iTunes 1080p movie on the left, Blu-ray movie on the right

The new iPad and the new Apple TV have one thing in common — full HD video. Both products recently received significant hardware upgrades to allow them to playback 1080p content. Heck, the new iPad can even capture its own hi-def videos.

But is full HD video really worth the upgrade? Ars Technica published a report this morning aiming to answer that very question. The site takes a look at the difference between iTunes files encoded in 720p and 1080p. And 1080p versus Blu-ray…

The first thing you have to understand is that 1080p video files in iTunes aren’t equal to 1080p Blu-ray files. Users download iTunes content over the internet, and sometimes even stream it. So iTunes files are compressed quite a bit to keep them a reasonable size.

Fun fact: 1080p iTunes files are only slightly larger than 720p files, and are a fraction the size of Blu-ray movies.

iTunes 1080p movie on the left, Blu-ray movie on the right

As expected, the compressed 1080p movies in iTunes are significantly sharper than their 720p counterparts. But surprisingly, they’re also on par with Blu-ray movies, as far as video quality goes. That’s pretty impressive given the difference in their file sizes.

The bottom line here is, if you upgrade to the new Apple TV or iPad hoping for better video quality, you won’t be disappointed.

  • Prathik Nair

    how many people work at apple, i know that even tho they are one of the biggest companies in the world, but they have like 20,000 employees (in the corporation). This is nothing compared to IBM and Microsofts 300,000 people working there

    • Just shows you don’t tons of people. Just dedication.

    • Its not quantity its quality, thats why apple is what it is today.

  • Siv

    Great article, very informative for prospective aTV buyers. Too bad I have a Boxee :p

  • Anonymous

    This is industry standard compression that is used on thousands of bluray rips, why make such a pointless post and make out like Apple have somehow improved the quality of rips on iTunes …. They’ve just compressed the raw files, exactly the same as anybody with a bluray movie, bluray writer and some software can do !!!

  • Anonymous
  • on par? really “The BRD retains detail while the iTunes version blows them out” and “But despite an impressive effort by Apple, Blu-ray still reigns king when it comes to image quality”.

    I’ll stick with BRD for now.

  • Sorry this is way off topic. I’m having a soapbox moment. If uninterested, please skip reading.

    It must really suck for writers on this blog to have nearly every single story they write, stolen and re-written without credit being given, by a certain “Red” blog which shall remain nameless. You guys are my favorites – by far. Great job!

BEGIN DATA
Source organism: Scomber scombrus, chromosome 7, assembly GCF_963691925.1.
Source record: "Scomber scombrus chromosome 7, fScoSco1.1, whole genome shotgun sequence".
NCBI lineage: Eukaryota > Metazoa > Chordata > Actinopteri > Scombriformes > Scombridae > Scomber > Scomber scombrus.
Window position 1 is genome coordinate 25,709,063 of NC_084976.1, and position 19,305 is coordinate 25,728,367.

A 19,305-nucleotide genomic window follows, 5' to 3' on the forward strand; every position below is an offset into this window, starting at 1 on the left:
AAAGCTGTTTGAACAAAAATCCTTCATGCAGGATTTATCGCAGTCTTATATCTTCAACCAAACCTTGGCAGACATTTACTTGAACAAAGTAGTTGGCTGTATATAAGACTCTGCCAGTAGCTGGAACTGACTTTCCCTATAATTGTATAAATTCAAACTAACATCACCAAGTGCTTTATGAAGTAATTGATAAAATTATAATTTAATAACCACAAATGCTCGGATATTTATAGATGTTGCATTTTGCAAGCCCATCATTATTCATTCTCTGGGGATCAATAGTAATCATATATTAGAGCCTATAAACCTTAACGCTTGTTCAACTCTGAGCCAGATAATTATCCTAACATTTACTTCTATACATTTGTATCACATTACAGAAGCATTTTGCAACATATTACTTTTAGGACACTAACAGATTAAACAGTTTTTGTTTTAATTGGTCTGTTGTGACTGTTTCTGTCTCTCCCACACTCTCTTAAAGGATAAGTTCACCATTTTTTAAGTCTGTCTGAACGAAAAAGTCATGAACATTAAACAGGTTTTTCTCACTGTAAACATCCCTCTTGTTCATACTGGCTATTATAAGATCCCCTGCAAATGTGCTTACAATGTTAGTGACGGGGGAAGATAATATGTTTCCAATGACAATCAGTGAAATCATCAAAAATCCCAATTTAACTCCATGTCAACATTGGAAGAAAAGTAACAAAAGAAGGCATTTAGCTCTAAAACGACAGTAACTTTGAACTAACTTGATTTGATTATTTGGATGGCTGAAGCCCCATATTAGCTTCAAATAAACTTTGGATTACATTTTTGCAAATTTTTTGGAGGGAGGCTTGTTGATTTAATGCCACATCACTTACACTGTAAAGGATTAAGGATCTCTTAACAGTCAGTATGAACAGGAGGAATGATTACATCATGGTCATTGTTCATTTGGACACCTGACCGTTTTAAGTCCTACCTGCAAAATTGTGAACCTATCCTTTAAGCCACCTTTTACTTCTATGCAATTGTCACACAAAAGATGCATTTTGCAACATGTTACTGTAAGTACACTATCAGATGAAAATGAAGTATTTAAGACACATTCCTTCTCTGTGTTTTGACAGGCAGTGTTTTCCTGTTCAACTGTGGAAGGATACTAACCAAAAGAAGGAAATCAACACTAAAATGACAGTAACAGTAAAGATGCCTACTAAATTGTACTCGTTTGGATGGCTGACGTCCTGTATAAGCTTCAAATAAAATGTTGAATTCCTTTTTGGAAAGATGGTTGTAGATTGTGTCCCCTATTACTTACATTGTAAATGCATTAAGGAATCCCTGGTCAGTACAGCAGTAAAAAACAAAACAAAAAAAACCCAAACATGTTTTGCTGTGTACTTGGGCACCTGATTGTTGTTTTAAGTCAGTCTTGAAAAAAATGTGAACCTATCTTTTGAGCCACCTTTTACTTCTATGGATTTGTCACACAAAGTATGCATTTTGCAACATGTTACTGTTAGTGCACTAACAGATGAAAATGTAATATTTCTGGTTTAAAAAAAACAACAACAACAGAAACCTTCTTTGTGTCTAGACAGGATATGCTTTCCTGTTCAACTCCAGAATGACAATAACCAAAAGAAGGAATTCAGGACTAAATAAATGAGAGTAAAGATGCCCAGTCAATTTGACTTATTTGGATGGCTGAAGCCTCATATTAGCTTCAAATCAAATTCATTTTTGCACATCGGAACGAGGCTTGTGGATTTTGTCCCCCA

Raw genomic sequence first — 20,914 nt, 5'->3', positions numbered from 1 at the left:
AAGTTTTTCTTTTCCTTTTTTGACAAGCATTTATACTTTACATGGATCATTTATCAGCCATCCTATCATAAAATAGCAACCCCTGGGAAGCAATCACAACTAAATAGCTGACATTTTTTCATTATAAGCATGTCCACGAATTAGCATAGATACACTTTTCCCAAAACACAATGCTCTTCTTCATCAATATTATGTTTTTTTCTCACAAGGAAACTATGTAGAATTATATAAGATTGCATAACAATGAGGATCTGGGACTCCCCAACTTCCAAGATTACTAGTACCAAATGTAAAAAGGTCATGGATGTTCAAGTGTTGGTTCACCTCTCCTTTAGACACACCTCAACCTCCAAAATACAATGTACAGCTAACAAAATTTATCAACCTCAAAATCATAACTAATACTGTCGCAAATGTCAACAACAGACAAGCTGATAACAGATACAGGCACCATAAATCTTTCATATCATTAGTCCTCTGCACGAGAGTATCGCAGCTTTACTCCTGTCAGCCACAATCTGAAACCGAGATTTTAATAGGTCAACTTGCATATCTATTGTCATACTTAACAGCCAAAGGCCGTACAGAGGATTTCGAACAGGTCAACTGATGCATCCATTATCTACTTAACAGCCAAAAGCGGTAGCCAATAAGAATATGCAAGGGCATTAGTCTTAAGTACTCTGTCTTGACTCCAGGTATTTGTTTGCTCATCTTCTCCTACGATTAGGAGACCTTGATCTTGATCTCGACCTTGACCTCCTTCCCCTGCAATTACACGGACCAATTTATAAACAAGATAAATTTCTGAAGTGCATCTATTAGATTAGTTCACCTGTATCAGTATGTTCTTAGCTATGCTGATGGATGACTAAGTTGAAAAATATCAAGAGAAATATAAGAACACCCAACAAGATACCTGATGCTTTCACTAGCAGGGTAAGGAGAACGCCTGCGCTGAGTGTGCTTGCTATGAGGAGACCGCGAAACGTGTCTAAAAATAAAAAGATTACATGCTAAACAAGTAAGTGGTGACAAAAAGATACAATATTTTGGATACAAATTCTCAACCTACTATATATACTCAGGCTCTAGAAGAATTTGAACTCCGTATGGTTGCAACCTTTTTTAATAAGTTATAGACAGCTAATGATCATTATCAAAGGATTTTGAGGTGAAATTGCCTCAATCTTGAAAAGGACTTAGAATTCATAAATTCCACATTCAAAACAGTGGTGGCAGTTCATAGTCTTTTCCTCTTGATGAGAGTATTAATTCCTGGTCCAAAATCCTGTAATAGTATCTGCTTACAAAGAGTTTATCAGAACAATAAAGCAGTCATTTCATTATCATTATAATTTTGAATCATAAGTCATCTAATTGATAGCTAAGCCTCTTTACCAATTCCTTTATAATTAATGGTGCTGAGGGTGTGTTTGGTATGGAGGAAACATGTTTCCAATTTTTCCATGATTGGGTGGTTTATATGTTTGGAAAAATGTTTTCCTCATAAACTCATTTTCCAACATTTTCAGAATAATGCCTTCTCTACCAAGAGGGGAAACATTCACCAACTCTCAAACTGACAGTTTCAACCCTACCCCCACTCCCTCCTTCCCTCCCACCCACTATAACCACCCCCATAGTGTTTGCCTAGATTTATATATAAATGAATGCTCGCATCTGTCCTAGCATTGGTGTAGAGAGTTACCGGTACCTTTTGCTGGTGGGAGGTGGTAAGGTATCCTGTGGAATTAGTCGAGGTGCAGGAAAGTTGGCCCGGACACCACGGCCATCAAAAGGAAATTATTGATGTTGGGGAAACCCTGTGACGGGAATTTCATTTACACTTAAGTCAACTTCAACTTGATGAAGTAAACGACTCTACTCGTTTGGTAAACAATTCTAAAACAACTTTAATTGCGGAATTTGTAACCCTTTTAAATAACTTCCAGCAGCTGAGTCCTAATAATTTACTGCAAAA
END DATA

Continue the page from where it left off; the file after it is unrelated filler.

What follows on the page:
• This website does the same thing about 5-6 hrs later. Plz get of your knees and wipe the brown off your nose

      • Not so. Most times the sources are properly credited here. ie: “BGR reports that…”

        It’s not stealing when proper credit is given.

  • i cant really see the difference

    • Thats because this guy is displaying a 1920×1080 capture at a extremely low resolution and he is showing a still which makes no sense when comparing videos.
      Basically he is doing a back handed review. He wants people to say “I see no difference”.

      It’s impossible to make a iTunes 5mbps stream as good as a Blu-ray 40mbps stream without losing a lot of detail. Apple needs to step up and provide much higher stream rates.

  • Those images are way too small to even be able to compare them. Next.

  • Mother of IPAD

  • I am disappointed.

    iTunes still streams video at the very low 5mbps even at 1080p.
    Thats the same as the old 720p stream and far less then the almost 40mpbs Blu-ray stream.
    Come on Apple, either support Blu-ray or stream at least at 25mbps.

    The photos above are mis leading, the resolution is too low to differentiate video at 1080p.
    And it has to be shown as video, not a still pic in order to compare.

    Online streaming is very convenient, but does does not do justice to my high end entertainment system or even my 1080p laptop.

    Fast moving scenes, dark scenes, look blocky.
    The 1080p resolution looks more like 720p.
    There was no trick here. Its just a upscaled 720p video thats also been highly compressed.
    Hence it looks the same as the old 720p movies.

    Why even bother upgrading to Apple TV 3 or iPad 3 if Apple won’t support the high resolution?